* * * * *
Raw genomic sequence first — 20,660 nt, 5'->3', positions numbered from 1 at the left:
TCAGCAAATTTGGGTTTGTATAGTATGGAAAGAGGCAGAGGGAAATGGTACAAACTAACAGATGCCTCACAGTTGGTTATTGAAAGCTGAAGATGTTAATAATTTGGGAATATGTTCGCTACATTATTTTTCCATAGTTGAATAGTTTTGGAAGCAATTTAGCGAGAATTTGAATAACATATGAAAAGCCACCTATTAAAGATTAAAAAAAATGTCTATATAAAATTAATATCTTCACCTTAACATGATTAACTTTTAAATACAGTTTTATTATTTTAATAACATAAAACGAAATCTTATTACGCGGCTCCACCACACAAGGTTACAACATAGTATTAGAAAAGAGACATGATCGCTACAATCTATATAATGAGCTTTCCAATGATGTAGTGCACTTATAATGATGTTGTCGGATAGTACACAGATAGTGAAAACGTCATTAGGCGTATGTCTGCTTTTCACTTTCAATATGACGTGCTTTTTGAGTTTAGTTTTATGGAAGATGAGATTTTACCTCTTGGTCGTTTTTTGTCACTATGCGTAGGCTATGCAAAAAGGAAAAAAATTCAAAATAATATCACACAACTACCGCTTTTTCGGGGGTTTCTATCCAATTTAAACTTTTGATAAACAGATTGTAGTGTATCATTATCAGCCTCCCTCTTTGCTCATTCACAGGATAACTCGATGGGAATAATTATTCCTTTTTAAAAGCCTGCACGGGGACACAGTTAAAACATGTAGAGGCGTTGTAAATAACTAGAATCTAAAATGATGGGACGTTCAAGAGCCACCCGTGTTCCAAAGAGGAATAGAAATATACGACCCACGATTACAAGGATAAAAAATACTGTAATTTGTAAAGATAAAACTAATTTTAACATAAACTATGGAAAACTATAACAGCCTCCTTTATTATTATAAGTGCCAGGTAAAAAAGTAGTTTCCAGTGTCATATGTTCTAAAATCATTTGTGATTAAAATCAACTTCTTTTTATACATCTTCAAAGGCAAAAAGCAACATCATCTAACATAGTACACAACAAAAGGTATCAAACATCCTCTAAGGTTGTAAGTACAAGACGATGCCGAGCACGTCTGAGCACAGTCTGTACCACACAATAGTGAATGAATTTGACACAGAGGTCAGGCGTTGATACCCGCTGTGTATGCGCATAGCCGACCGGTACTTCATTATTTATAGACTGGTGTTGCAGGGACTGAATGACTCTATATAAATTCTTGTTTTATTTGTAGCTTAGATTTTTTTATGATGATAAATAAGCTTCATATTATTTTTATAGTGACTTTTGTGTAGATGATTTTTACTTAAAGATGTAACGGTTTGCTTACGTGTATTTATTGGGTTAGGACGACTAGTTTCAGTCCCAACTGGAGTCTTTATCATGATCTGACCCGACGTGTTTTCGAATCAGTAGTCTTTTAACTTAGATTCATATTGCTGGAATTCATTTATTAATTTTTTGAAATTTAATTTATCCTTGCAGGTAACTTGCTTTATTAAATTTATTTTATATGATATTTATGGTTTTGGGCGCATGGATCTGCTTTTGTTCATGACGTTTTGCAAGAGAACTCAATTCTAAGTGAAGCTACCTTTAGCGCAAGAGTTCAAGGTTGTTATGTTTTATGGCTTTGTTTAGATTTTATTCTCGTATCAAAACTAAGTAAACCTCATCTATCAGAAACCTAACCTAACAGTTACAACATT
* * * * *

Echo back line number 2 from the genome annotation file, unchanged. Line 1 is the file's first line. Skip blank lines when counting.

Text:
TCAGCAAATTTGGGTTTGTATAGTATGGAAAGAGGCAGAGGGAAATGGTACAAACTAACAGATGCCTCACAGTTGGTTATTGAAAGCTGAAGATGTTAATAATTTGGGAATATGTTCGCTACATTATTTTTCCATAGTTGAATAGTTTTGGAAGCAATTTAGCGAGAATTTGAATAACATATGAAAAGCCACCTATTAAAGATTAAAAAAAATGTCTATATAAAATTAATATCTTCACCTTAACATGATTAACTTTTAAATACAGTTTTATTATTTTAATAACATAAAACGAAATCTTATTACGCGGCTCCACCACACAAGGTTACAACATAGTATTAGAAAAGAGACATGATCGCTACAATCTATATAATGAGCTTTCCAATGATGTAGTGCACTTATAATGATGTTGTCGGATAGTACACAGATAGTGAAAACGTCATTAGGCGTATGTCTGCTTTTCACTTTCAATATGACGTGCTTTTTGAGTTTAGTTTTATGGAAGATGAGATTTTACCTCTTGGTCGTTTTTTGTCACTATGCGTAGGCTATGCAAAAAGGAAAAAAATTCAAAATAATATCACACAACTACCGCTTTTTCGGGGGTTTCTATCCAATTTAAACTTTTGATAAACAGATTGTAGTGTATCATTATCAGCCTCCCTCTTTGCTCATTCACAGGATAACTCGATGGGAATAATTATTCCTTTTTAAAAGCCTGCACGGGGACACAGTTAAAACATGTAGAGGCGTTGTAAATAACTAGAATCTAAAATGATGGGACGTTCAAGAGCCACCCGTGTTCCAAAGAGGAATAGAAATATACGACCCACGATTACAAGGATAAAAAATACTGTAATTTGTAAAGATAAAACTAATTTTAACATAAACTATGGAAAACTATAACAGCCTCCTTTATTATTATAAGTGCCAGGTAAAAAAGTAGTTTCCAGTGTCATATGTTCTAAAATCATTTGTGATTAAAATCAACTTCTTTTTATACATCTTCAAAGGCAAAAAGCAACATCATCTAACATAGTACACAACAAAAGGTATCAAACATCCTCTAAGGTTGTAAGTACAAGACGATGCCGAGCACGTCTGAGCACAGTCTGTACCACACAATAGTGAATGAATTTGACACAGAGGTCAGGCGTTGATACCCGCTGTGTATGCGCATAGCCGACCGGTACTTCATTATTTATAGACTGGTGTTGCAGGGACTGAATGACTCTATATAAATTCTTGTTTTATTTGTAGCTTAGATTTTTTTATGATGATAAATAAGCTTCATATTATTTTTATAGTGACTTTTGTGTAGATGATTTTTACTTAAAGATGTAACGGTTTGCTTACGTGTATTTATTGGGTTAGGACGACTAGTTTCAGTCCCAACTGGAGTCTTTATCATGATCTGACCCGACGTGTTTTCGAATCAGTAGTCTTTTAACTTAGATTCATATTGCTGGAATTCATTTATTAATTTTTTGAAATTTAATTTATCCTTGCAGGTAACTTGCTTTATTAAATTTATTTTATATGATATTTATGGTTTTGGGCGCATGGATCTGCTTTTGTTCATGACGTTTTGCAAGAGAACTCAATTCTAAGTGAAGCTACCTTTAGCGCAAGAGTTCAAGGTTGTTATGTTTTATGGCTTTGTTTAGATTTTATTCTCGTATCAAAACTAAGTAAACCTCATCTATCAGAAACCTAACCTAACAGTTACAACATT